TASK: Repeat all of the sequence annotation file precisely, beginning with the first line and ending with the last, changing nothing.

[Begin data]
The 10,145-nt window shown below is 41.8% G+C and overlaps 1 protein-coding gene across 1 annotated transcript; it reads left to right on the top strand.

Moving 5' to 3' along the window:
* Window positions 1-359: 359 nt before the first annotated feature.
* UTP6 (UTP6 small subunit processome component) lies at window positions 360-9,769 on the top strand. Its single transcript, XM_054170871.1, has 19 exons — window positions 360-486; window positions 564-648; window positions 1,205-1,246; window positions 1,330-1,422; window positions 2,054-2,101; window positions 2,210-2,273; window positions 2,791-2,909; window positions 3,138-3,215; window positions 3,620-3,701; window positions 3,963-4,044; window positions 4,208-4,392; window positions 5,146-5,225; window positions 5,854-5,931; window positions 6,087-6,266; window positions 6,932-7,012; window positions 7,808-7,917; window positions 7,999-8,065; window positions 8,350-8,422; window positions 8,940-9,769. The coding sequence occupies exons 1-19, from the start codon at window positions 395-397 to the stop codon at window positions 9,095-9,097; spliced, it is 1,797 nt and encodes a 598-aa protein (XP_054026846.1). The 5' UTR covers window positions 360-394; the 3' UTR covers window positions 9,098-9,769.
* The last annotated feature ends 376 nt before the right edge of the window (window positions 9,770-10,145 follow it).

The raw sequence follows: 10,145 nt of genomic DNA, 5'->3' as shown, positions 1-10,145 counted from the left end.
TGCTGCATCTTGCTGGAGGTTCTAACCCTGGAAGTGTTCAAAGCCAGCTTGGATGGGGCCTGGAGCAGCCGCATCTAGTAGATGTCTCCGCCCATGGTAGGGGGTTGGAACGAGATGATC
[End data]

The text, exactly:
The 10,145-nt window shown below is 41.8% G+C and overlaps 1 protein-coding gene across 1 annotated transcript; it reads left to right on the top strand.

Moving 5' to 3' along the window:
* Window positions 1-359: 359 nt before the first annotated feature.
* UTP6 (UTP6 small subunit processome component) lies at window positions 360-9,769 on the top strand. Its single transcript, XM_054170871.1, has 19 exons — window positions 360-486; window positions 564-648; window positions 1,205-1,246; window positions 1,330-1,422; window positions 2,054-2,101; window positions 2,210-2,273; window positions 2,791-2,909; window positions 3,138-3,215; window positions 3,620-3,701; window positions 3,963-4,044; window positions 4,208-4,392; window positions 5,146-5,225; window positions 5,854-5,931; window positions 6,087-6,266; window positions 6,932-7,012; window positions 7,808-7,917; window positions 7,999-8,065; window positions 8,350-8,422; window positions 8,940-9,769. The coding sequence occupies exons 1-19, from the start codon at window positions 395-397 to the stop codon at window positions 9,095-9,097; spliced, it is 1,797 nt and encodes a 598-aa protein (XP_054026846.1). The 5' UTR covers window positions 360-394; the 3' UTR covers window positions 9,098-9,769.
* The last annotated feature ends 376 nt before the right edge of the window (window positions 9,770-10,145 follow it).

The raw sequence follows: 10,145 nt of genomic DNA, 5'->3' as shown, positions 1-10,145 counted from the left end.
TGCTGCATCTTGCTGGAGGTTCTAACCCTGGAAGTGTTCAAAGCCAGCTTGGATGGGGCCTGGAGCAGCCGCATCTAGTAGATGTCTCCGCCCATGGTAGGGGGTTGGAACGAGATGATC